How Does Bankruptcy Effect My Life
It is a common misconception that bankruptcy means you have “failed financially”. Bankruptcy has a negative stigma about it – but that stigma is changing.
The economic conditions of our time have led to an emphasis on entrepreneurship, which in turn has resulted in the formation of a higher number of new businesses and start-ups. However, not all new businesses are successful and failed businesses can have serious implications for their directors through personal guarantees or otherwise.
In 2017, the government even proposed a bill that would have reduced the term of bankruptcy from three years to one year—to remove the negative stigma associated with filing for bankruptcy and encourage entrepreneurship.
You may be able to continue earning an income during a bankruptcy filing. However, if your income exceeds a certain amount, the trustee may claim all or part of it to repay your creditors.
Even if owned property is subject to a mortgage that covers more than the property is worth, it may still be possible to keep the property (as long as you continue to meet your mortgage obligations with your bank).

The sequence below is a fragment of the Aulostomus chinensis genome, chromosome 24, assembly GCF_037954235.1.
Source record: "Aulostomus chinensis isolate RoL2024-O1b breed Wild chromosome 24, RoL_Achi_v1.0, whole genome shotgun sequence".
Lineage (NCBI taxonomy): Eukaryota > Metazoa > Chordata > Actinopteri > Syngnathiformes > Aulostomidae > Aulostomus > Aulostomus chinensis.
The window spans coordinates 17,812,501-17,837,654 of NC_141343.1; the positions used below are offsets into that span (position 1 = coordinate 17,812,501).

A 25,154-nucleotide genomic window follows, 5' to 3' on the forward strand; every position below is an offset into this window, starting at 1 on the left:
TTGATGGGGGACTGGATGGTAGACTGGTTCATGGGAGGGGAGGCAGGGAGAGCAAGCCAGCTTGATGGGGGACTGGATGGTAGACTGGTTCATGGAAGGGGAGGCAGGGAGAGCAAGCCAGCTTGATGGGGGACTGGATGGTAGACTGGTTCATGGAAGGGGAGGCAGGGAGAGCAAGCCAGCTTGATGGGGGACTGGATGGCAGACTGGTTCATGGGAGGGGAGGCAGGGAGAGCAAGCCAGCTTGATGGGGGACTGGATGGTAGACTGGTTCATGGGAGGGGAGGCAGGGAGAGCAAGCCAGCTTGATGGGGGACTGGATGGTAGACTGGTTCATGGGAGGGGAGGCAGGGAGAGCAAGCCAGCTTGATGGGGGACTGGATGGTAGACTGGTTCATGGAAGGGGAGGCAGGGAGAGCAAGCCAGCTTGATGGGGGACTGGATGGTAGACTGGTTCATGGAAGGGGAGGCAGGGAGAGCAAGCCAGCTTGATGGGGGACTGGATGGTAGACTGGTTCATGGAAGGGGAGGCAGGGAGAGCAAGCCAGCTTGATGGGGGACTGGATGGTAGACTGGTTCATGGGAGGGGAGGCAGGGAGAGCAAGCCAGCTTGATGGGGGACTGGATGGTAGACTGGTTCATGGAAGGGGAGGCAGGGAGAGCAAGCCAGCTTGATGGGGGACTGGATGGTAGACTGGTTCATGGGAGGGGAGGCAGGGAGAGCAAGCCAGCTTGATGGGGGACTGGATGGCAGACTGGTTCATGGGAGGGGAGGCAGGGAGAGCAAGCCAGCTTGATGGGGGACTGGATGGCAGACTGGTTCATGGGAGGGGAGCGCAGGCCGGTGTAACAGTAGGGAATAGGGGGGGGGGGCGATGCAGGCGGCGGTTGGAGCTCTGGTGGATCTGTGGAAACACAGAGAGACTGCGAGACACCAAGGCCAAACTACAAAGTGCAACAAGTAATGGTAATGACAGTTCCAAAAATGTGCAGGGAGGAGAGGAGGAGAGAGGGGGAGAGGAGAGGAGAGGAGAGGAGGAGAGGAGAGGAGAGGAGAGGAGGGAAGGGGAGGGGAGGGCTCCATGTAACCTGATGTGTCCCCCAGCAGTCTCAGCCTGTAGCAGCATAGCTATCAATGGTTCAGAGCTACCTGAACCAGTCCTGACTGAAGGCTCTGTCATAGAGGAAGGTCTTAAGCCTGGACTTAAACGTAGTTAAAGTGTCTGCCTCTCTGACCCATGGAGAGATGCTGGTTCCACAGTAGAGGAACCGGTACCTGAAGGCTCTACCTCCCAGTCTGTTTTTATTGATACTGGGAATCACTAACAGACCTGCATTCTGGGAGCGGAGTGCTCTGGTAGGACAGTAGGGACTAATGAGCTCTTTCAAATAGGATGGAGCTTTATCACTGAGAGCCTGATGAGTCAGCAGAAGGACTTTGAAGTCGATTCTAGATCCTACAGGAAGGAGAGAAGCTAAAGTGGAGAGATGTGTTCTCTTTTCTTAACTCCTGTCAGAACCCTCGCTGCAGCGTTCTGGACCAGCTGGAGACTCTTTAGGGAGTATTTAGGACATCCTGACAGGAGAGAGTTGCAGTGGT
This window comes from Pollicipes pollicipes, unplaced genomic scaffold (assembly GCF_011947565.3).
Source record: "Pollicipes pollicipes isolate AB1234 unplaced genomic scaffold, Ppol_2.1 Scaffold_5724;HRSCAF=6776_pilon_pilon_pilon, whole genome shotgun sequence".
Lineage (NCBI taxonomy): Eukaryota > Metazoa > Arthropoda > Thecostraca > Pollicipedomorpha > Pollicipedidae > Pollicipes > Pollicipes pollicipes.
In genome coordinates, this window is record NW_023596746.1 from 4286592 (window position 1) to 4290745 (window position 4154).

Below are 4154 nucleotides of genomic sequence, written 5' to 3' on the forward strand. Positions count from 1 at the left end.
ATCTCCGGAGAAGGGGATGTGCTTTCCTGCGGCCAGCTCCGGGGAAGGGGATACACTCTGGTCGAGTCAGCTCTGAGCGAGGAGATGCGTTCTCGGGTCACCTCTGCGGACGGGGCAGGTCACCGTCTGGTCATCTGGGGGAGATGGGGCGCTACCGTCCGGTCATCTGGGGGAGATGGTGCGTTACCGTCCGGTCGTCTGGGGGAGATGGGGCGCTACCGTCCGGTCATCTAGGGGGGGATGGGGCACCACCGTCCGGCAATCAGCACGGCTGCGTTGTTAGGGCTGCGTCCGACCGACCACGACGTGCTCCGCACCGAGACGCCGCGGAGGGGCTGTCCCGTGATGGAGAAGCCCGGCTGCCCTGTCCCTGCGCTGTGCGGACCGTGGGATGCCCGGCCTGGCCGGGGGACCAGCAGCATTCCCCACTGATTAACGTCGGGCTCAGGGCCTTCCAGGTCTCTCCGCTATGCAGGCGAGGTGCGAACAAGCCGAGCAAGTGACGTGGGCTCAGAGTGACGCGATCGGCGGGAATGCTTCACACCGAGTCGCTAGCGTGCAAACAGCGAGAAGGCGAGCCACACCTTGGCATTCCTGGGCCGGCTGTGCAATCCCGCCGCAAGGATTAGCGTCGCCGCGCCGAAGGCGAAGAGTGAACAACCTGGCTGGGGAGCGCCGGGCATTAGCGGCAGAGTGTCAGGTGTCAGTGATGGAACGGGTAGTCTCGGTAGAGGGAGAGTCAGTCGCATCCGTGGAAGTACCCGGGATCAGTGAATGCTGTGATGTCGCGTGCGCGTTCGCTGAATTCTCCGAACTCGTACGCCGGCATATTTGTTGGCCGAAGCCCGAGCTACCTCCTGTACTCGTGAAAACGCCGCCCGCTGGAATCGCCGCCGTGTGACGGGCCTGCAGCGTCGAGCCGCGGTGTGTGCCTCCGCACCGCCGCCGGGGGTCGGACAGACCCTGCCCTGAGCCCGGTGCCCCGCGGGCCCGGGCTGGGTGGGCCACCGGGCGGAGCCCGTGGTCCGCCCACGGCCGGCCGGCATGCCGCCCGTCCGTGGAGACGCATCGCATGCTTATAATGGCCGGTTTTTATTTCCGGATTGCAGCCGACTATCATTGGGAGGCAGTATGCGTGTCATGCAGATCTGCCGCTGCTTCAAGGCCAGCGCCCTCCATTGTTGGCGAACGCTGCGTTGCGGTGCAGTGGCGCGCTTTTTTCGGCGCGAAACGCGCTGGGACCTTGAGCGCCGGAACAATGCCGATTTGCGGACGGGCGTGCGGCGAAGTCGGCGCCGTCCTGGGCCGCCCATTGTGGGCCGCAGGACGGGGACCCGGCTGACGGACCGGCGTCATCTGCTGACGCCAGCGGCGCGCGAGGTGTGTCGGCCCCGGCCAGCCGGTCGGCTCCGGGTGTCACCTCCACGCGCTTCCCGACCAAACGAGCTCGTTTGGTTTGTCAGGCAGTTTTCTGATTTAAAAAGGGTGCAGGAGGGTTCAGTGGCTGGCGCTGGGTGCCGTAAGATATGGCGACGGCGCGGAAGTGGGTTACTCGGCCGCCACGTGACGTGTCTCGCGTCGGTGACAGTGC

If you live in a family home and own an amount of equity in it, you, your partner or another adult family member may be able to offer to buy that equity from the trustee—the person managing the sale of the home—and stay in it.
You can register motor vehicles with a total value not exceeding a certain limit.
Bankruptcy law allows debtors to keep household goods and most other items of reasonable value. However, some personal property, such as expensive jewelry, rare collectibles, and business equipment, may have to be turned over to the bankruptcy trustee for liquidation.
Declaring bankruptcy can affect your credit history for up to five years and you will be listed on the national personal insolvency index for life.
While you are no longer able to obtain credit, or act in your own name as a company director after being declared a bankrupt, provided you do business under another name and notify clients of your status as a bankrupt, or “bankruptcy trustee” who is only providing services under a power of attorney, you can continue to work for yourself.
The information on this page is general in nature and is not advice. Before acting on the information on this page, you should consider the appropriateness of the information having regard to your own personal circumstances. If you have any questions about how bankruptcy might affect you, please contact us for a free initial consultation with a licensed insolvency practitioner who can give you personalised advice about how bankruptcy might affect your specific financial situation.